City Engineer Scott Hunt provided the perfect introduction for the only public commentator of the evening, Richard “Dick” James. Hunt said the only thing left for the contracting firm that did the work on the Rountree and Summer Streets intersection just north of the junior high is striping. The seeding of disturbed dirt is complete and both streets are now open. James asked about drainage of the area, stating he feels a drain is necessary at the northwest corner to eliminate icing when winter comes.
Hunt told him the original plan had been to lower the storm drain inlet and line, but when the road surface was removed, a “spaghetti bowl” of pipes and lines prevented that. A second option was to run a line to the south, but the expense to do that was prohibitive. Thus the decision was made to allow water to “sheet flow” across the intersection. He said the natural fall would prevent puddling.
James said, “I hope I’m wrong, but wait to see what happens.” He predicts a dangerous intersection will result from the flow freezing.
Commissioner Downs also had a public comment, saying he had received a nice letter from a citizen who walks her dog on Beckemeyer School grounds and who doesn’t want to lose that outlet. She lives in the neighborhood and can’t travel to the dog park.
Downs said he sympathizes and is sure she picks up after her dog. The issue is with people who don’t use a pooper scooper or other means of policing the area.
Murphy said citizens had come forward wanting the dog park, but now that it’s available, they abuse it by leaving their dogs’ business behind.
His message was, “You wanted the facilities, now take care of them.”
A public hearing about the budget was held before the regular meeting; none of the half-dozen people in the room had anything to say about the proposed budget, and it was accepted unanimously as the first action item in the regular meeting agenda. Estimated revenue for the General Fund for 2021 is $3,554,375 while estimated expenses are $3,551,627, so a balance of $2,748 shows if the estimates hold true. The budget passed 4-0
Next came the appropriation ordinance for the fiscal year (May 1, 2020, until April 30, 2021). Money for funds besides the general fund are included in this ordinance. The total is $9,000,492.50. It too passed 4-0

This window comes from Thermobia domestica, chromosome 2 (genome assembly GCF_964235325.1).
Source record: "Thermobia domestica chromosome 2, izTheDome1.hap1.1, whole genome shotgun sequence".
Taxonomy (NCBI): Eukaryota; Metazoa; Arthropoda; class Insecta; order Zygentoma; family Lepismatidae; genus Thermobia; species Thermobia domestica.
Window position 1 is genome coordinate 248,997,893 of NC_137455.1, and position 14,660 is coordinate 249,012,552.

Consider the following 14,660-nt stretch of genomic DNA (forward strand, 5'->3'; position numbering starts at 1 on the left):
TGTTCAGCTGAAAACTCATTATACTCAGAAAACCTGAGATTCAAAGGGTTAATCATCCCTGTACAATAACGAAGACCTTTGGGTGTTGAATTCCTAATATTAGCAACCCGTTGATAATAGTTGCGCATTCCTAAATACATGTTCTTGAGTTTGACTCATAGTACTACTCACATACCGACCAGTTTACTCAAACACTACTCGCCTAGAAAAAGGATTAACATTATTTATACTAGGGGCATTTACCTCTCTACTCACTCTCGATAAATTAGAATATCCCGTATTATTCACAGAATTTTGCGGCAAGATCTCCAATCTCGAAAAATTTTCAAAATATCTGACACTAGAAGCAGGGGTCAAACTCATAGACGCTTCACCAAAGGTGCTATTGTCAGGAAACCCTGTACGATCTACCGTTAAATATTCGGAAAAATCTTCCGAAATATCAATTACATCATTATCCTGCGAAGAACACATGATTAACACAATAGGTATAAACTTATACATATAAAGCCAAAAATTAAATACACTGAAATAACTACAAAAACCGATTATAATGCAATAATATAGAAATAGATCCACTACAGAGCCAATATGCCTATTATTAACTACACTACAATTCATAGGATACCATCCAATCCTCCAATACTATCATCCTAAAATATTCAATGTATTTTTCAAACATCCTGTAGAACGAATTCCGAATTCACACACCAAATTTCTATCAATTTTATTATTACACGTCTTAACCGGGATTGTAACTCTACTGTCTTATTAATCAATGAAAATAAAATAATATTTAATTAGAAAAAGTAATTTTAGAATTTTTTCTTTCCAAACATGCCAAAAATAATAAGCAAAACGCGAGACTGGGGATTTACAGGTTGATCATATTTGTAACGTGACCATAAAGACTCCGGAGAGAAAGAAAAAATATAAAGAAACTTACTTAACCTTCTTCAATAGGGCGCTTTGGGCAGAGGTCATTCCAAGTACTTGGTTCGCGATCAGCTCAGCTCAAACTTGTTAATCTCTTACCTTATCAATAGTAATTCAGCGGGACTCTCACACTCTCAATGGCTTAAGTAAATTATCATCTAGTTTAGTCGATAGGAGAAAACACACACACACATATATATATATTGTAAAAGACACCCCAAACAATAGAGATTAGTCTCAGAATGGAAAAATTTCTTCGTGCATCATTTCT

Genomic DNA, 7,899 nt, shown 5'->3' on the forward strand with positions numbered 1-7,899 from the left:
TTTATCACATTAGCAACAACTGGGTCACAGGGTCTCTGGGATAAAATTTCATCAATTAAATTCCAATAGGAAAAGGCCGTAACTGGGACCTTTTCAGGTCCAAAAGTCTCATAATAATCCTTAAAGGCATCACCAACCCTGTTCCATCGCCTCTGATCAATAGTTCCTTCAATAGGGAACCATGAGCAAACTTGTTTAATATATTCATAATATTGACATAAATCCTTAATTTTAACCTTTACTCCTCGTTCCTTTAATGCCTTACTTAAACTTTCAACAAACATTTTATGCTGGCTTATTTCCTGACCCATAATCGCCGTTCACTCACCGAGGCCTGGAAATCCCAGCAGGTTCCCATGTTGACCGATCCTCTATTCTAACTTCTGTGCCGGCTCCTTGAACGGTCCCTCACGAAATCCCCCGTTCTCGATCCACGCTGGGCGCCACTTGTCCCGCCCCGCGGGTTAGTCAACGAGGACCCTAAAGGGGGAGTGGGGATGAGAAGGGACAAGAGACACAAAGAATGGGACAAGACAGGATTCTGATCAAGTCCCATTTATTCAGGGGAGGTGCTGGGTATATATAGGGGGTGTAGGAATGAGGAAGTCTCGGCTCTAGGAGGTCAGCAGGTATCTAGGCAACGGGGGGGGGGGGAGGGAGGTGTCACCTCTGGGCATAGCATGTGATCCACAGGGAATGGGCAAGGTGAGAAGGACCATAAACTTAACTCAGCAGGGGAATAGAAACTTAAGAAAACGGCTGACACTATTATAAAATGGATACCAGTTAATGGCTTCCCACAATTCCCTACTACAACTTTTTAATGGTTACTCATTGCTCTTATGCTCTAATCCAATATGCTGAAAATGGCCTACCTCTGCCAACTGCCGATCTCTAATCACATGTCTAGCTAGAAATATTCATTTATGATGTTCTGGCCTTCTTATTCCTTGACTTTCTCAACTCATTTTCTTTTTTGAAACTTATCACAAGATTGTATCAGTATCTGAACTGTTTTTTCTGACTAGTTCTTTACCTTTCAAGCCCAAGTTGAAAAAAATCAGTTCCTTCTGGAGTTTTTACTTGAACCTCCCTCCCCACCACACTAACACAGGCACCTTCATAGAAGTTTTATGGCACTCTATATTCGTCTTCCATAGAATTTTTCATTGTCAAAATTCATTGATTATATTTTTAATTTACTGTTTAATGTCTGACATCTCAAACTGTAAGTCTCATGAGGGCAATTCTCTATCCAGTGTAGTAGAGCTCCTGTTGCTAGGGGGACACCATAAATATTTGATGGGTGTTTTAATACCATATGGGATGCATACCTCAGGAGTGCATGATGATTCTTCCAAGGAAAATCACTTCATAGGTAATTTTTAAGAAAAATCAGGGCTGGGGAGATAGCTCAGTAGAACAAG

July bills were approved; the total was $396,850.56. Duncan again reminded her fellow council members that expenses have to be limited this year so the bond rating isn’t reduced even more.
The council voted unanimously to award a Tax Increment Financing (TIF) grant to Tom Compagni for work to be done at Paris Frozen Foods. Compagni submitted plans to install retaining walls at both ends of his property in order to provide more parking and facade work. The estimated cost of the project is $46,000. The grant, to be paid when the work is completed, is for $15,000.
Commissioner Murphy moved to prohibit parking on Senator Miller Drive (the entrance to the former Alco building). It passed unanimously, as did another Murphy motion to spend $19,104 on a police vehicle computer system that will be an update to the current system. According to police chief Randy Leetham, the county’s EMS group will also kick in $19,100 so that all municipal police systems will be compatible with the county and state systems.
The Hillsboro Fire Department needs OSHA required testing of equipment as mandated by the state to stay in compliance with regulations; the approved cost is not to exceed $7,495.
Tabled for more research was a request by Downs to amend the ordinance regarding the road bonds plumbing and other contractors have to pay before removing a sidewalk or part of a road surface as part of a project. Downs feels the bonds currently required are often refunded before the replaced sidewalk sinks, causing the city to bear the cost of repairs. He wants the ordinance to require sidewalk portions to be pinned at each end to reduce tripping hazards. Robbins felt the new language was too restrictive, too specific.
Hantla asked Hunt and Tim Ferguson to share their expertise based on their more extensive engineering experiences. Both said it’s hard to make one ordinance fit all situations fairly. Given the dilemma, the council voted 3-1 to table the motion.
The council then voted to go into closed session to discuss possible litigation and questions concerning personnel. No action resulted from either discussion; the meeting adjourned at 8:58 p.m.
The council will reconvene Tuesday evening, Aug. 25, at 7:30 p.m. in city hall.